Obviously the primary advantage of this automation is the faster time to repair and the reduced need for human intervention. It is important to note, however, that 802.1ag is not a resiliency mechanism like Rapid Spanning Tree Protocol (IEEE 802.1w), which provides sub-second failover. Rather, it is a protocol that provides consistent monitoring of EVCs and the troubleshooting tools to isolate faults and verify connectivity.

Provider/Customer Use Case 2

A service provider today is likely deploying Carrier Ethernet services without support of a protocol that could automatically convey EVC attribute information to the CE. The most basic problem like a VLAN ID mismatch between customer and service provider may be very involved and require troubleshooting from both entities. With support of E-LMI across devices in a given UNI, EVC information can be propagatde to the customer such that the kind of problems mentioned earlier could be completely detected and corrected by the customer without operations involvement providing an immediate OPEX benefit to the service provider.

Provider/Customer Use Case 3

One of today’s challenges faced in the deployment of Carrier Ethernet services is the potential issue that occurs when a failure of an EVC or a remote UNI does not translate into a link status event at the CE. One of the options to handle this scenario is to communicate to the CE the status of an EVC and/or remote UNI with E-LMI between the customer and the service provider network. E-LMI acts as a messenger but does not control or determine the state of a connection. However, E-LMI can learn this information from the knowledge collected by other OAM protocols like IEEE 802.1ag. As such, IEEE 802.1ag CFM to E-LMI OAM Inter-working provides a viable alternative to achieve end-to-end CE fault notification. Upon notification by the network that a given EVC is inactive, the CE can re-route traffic onto another EVC that is acting as the backup path.

Monitoring MetroE with CA Spectrum Network Monitoring Application

From Cisco, there are two MIBs that apply to MetroE monitoring. Those are the CISCO-ETHER-CFM-MIB : Cisco Ethernet Connectivity Fault Management (CFM) MIB and the CISCO-EVC-MIB : Cisco Ethernet Virtual Connection MIB. The CISCO-ETHER-CFM-MIB is provider focused and the CISCO-EVC-MIB is customer focused.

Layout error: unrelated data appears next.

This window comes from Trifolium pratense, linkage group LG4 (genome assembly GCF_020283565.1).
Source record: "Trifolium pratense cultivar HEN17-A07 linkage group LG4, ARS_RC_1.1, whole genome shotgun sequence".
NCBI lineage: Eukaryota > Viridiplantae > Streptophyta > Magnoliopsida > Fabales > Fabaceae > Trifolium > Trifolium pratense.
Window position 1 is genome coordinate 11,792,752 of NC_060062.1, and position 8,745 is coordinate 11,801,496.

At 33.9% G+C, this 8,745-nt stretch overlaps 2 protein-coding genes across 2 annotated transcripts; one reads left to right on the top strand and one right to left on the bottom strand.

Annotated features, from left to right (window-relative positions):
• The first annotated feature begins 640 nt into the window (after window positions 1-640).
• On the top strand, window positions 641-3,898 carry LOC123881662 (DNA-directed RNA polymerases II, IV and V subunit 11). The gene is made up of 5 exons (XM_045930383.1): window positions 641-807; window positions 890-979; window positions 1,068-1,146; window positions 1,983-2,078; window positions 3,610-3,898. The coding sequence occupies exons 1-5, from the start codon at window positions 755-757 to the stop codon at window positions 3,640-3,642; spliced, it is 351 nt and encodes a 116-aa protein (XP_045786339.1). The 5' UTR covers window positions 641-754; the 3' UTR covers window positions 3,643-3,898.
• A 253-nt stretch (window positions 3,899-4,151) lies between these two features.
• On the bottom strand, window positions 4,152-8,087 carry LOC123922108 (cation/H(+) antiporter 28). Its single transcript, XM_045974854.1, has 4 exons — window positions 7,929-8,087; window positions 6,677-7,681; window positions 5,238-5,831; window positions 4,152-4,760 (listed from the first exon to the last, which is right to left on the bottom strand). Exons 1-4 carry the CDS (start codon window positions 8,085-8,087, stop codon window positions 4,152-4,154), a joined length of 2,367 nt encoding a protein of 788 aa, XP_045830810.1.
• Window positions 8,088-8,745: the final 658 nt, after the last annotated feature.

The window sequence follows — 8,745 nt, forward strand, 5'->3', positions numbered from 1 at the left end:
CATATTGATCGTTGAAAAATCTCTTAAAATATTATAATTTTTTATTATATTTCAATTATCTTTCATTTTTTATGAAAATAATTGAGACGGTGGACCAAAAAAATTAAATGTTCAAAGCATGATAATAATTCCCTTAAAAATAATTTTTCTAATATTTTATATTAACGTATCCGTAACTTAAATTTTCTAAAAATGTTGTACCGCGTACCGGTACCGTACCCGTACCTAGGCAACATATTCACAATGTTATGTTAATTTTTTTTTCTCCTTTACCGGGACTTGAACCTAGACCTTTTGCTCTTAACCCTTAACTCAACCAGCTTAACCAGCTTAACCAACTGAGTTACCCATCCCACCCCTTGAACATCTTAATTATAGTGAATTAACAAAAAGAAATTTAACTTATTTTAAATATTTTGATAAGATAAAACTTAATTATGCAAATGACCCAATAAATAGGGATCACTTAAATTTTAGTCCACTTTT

CA Spectrum includes the CISCO-ETHER-CFM-MIB out of the box but does not have any alerts configured for the traps that maybe received as seen by the following screenshot. Events/Alerts may need to be configured for some/all of the traps listed below.

Figure 2: CA Spectrum trap support for Cisco MIBs

In the following screenshot you can see the many additional attributes that are available for polling and informational display. You may also want to set a CA Spectrum SpectroWatch for some of the attributes like UNI Status.

Figure 3: Additional Cisco metrics that can be monitored by CA Spectrum

CA Spectrum does NOT include the CISCO-EVC-MIB support out of the box. However, in the following screenshots you can see the information that is available both from traps and polled/informational display when the MIB is imported.

Events/Alerts will need to be configured for some/all of the traps listed below. You may also want to set a CA Spectrum SpectroWatch for some of the attributes available.


Figure 4: Information that is available both from traps and polled/informational display when the MIB is imported into CA Spectrum

Informational (does not display all of the attributes available):

Figure 5: Information that is available both from traps and polled/informational display when the MIB is imported into CA Spectrum


MetroE is a common connectivity solution for organizations that have campus-like settings – universities, hospitals, manufacturers, etc. CA Spectrum is an ideal network management solution for monitoring these connections and providing visibility into the performance and availability of the network service.

Reference Documents:

  1. Cisco, Ethernet Access for Next Generation Metro and Wide Area Networks, Cisco Validated Design – July 17, 2008
  2. Cisco, Catalyst 3750 Metro Switch Software Configuration Guide – Chapter 36 Configuring Ethernet CFM and E-LMI
  3. Cisco, Enabling Ethernet Local Management Interface
  4. Cisco, Cisco 3900 Series, Cisco 2900 Series, and Cisco 1900 Series Integrated Services Routers Generation 2 Software Configuration Guide, Configuring Ethernet CFM and Y.1731 Performance Monitoring on Layer 3 Interfaces
  5. Cisco, Configuring Cisco IOS IP SLAs for Metro-Ethernet

Experienced Sales Engineer who enables organizations to solve their business challenges with the solutions I supply by providing the best customer experience possible. I deliver that customer experience through proper understanding, prioritization, solution alignment, value alignment, and communication leveraging the resources available to me.